There are a multitude of odd, distasteful, even bad names for bands out there. Sometimes it seems that the worse a band is, the stranger the name – perhaps to give them recognition they could otherwise never hope to receive, due to their lack of talent. Ever wonder how your favorite band got its name? Or how some of the stranger names for bands originated in the first place? Wonder no longer. Here are ten of the strangest names for popular (or semi-popular) bands that have ever existed, followed by the stories behind their acquisition of those weird names. Read on!
1. Duran Duran
The name of this iconic 1980s band was inspired by one of their favorite clubs in Birmingham, England, called “Barbarella’s.” The name Duran Duran was actually taken from the evil character “Dr. Durand Durand,” played by Milo O’Shea in Roger Vadim’s 1968 science-fiction cult film Barbarella. So the band’s name isn’t just nonsense, although some of their lyrics might be considered as such!
2. Toad the Wet Sprocket
Toad the Wet Sprocket sounds like a name that was thought up during a bad (or good, depending upon how you look at it) drug trip. Actually, the band took its name from the monologue “Rock Notes” by Eric Idle on Monty Python’s Contractual Obligation Album from 1980. Sounds like a Python-esque name, come to think of it!
Funny name for a one-hit 1980s wonder. The band was auditioning for a lead singer in 1981 and chose Christopher Hamill, who was going by the stage name Limahl. Once Limahl joined the group, the band’s name was changed to Kajagoogoo, which was supposed to be the phonetic spelling of a baby’s first sounds (‘GagaGooGoo,’ changed slightly to ‘Kajagoogoo’). Long story for the name of a band that ended up just being a one-hit wonder, don’t you think?
Doug Robb of the band told Launch Yahoo! in an interview that the band’s name has no real meaning. “It’s one of those old high school inside-joke words that didn’t really mean anything,” he explained. Another explanation from the group on a 2003 radio show, however, said that the name was taken from a gas station in a German town where a friend lives. Either way, guys, the story isn’t really all that exciting – might want to come up with a new explanation of the name Hoobastank for the next time you’re asked!
5. Foo Fighters
Dave Grohl’s band that followed the demise of Nirvana was named after the term used by Allied aircraft pilots in World War II to describe UFOs or mysterious aerial phenomena seen in the skies. Foo Fighters can loosely be translated to “fire fighters,” as feu is the French word for fire. These “foo fighters” seen in the skies over Europe and the Pacific never harmed anyone. Today’s Foo Fighters only harm die-hard Nirvana fans who long for the ghost of Kurt Cobain to return.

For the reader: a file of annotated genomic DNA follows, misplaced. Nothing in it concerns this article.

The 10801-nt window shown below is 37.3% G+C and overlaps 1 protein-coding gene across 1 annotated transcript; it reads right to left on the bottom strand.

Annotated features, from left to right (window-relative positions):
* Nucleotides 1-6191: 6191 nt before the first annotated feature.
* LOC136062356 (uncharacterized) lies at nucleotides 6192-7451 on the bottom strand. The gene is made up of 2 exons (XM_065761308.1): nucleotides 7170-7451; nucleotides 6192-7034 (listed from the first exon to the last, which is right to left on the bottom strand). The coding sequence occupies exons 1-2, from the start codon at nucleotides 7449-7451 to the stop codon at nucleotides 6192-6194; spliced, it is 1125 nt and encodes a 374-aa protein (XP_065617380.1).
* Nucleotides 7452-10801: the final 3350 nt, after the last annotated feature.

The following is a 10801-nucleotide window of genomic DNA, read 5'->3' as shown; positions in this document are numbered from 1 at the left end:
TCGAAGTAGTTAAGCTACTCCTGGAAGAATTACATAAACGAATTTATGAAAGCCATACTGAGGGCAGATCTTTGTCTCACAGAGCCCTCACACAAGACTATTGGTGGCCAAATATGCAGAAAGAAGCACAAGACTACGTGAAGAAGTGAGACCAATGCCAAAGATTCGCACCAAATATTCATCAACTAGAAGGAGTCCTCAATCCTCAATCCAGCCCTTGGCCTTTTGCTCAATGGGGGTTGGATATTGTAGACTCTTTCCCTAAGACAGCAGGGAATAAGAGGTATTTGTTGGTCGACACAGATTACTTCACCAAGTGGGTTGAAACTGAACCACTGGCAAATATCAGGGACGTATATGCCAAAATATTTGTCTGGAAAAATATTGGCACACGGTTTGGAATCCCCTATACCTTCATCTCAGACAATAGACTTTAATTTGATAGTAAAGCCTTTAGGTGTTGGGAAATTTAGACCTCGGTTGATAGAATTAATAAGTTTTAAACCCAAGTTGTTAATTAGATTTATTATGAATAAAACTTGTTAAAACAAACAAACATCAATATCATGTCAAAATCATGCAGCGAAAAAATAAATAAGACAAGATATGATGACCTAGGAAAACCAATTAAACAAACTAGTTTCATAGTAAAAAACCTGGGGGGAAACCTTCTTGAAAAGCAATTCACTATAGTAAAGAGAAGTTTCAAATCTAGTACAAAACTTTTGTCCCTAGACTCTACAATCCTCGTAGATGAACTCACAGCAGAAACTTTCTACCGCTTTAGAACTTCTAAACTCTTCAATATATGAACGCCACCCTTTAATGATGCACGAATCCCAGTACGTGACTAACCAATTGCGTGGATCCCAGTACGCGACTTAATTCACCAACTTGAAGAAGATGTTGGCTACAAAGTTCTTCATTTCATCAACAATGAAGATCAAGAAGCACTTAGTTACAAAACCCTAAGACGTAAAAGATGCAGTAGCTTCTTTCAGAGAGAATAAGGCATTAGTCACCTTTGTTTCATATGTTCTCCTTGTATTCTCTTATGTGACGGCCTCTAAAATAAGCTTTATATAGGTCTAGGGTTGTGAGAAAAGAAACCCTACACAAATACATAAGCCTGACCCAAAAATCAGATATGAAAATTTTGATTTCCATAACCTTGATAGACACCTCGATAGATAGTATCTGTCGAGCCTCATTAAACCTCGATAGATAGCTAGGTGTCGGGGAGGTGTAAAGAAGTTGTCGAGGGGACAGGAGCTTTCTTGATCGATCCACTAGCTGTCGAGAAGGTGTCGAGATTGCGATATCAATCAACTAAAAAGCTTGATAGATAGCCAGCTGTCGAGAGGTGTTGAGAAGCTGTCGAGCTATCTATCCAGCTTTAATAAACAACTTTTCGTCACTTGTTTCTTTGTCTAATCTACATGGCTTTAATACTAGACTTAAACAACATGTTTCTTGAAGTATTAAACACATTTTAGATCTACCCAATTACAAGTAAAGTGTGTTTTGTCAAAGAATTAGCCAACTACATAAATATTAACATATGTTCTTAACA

There are many explanations floating around the Internet about what Chumbawamba really means. The band’s official website says the following: “Chumbawamba doesn’t mean anything. At the time we formed there was a rush of bands with obvious names. It was the time of ‘peace punk’ and you couldn’t get across a youth club dance floor without bumping into a Disorder, a Subhumans, a Decadent Youth or an Anthrax t-shirt. We liked the sound of Chumbawamba because it wasn’t nailing ourselves down. …We wanted a name which wouldn’t date.” Alice and Boff of the band once said on a German website that Chumbawamba came from the mascot of a football team, Walford Town, found in an old book about English football. However, there has never been a team in English football called Walford Town. With conflicting stories emerging from band members, who knows what to believe? More importantly, does anyone really care?
7. Scritti Politti
The 1980s band Scritti Politti chose their name to pay tribute to Italian Marxist Theorist Antonio Gramsci. Scritti Politti refers to Gramsci’s political writings. The correct name, technically, should be Scritti Politici, but don’t fault these one-hit wonders for their misspelling. It was hard enough to come up with “Perfect Way,” let alone spell the name of their band correctly!
8. Lynyrd Skynyrd
“Leonard Skinnerd” was reportedly a tongue-in-cheek tribute to a physical-education teacher at Robert E. Lee High School named Leonard Skinner. Skinner was famous for enforcing the school’s policy against boys’ having long hair. Before the band released their first album, they changed the name to the more distinctive spelling of Lynyrd Skynyrd. After becoming “famous” through the band’s use of his name, Skinner actually became friendly with the guys, allowing them to use his realty sign for the inside of their third album and introducing the band at a concert in the Jacksonville Memorial Coliseum. Who would have thought that the name was inspired by a real-life person and not just the inane product of a bunch of rednecks?
9. Death Cab for Cutie
Ben Gibbard, the lead singer, knew that he wanted to name his band Death Cab for Cutie before he even formed the band. The name comes from the title of a song in the Beatles’ film Magical Mystery Tour. The song is performed by the band The Bonzo Dog Doo-Dah Band in the film. That’s such a hidden reference that only true fans of the Beatles or of Death Cab for Cutie probably know the story behind the band’s name!
10. Right Said Fred
The duo behind the hit “I’m Too Sexy” are actually brothers named Richard and Fred Fairbass. Some have speculated that the name Right Said Fred comes from the names Richard and Fred, which, when spoken quickly could sound like Right Said Fred. Others have said that the band’s name comes from an Irish or Scottish drinking song. The Fairbass brothers themselves say that their name came from Bernard Cribbins’ 1962 top ten hit entitled “Right Said Fred.” These multiple stories continue the trend of bands with strange names who never confirm one story of the origin of their name over another, preferring to leave an air of mystery with the public and their fans.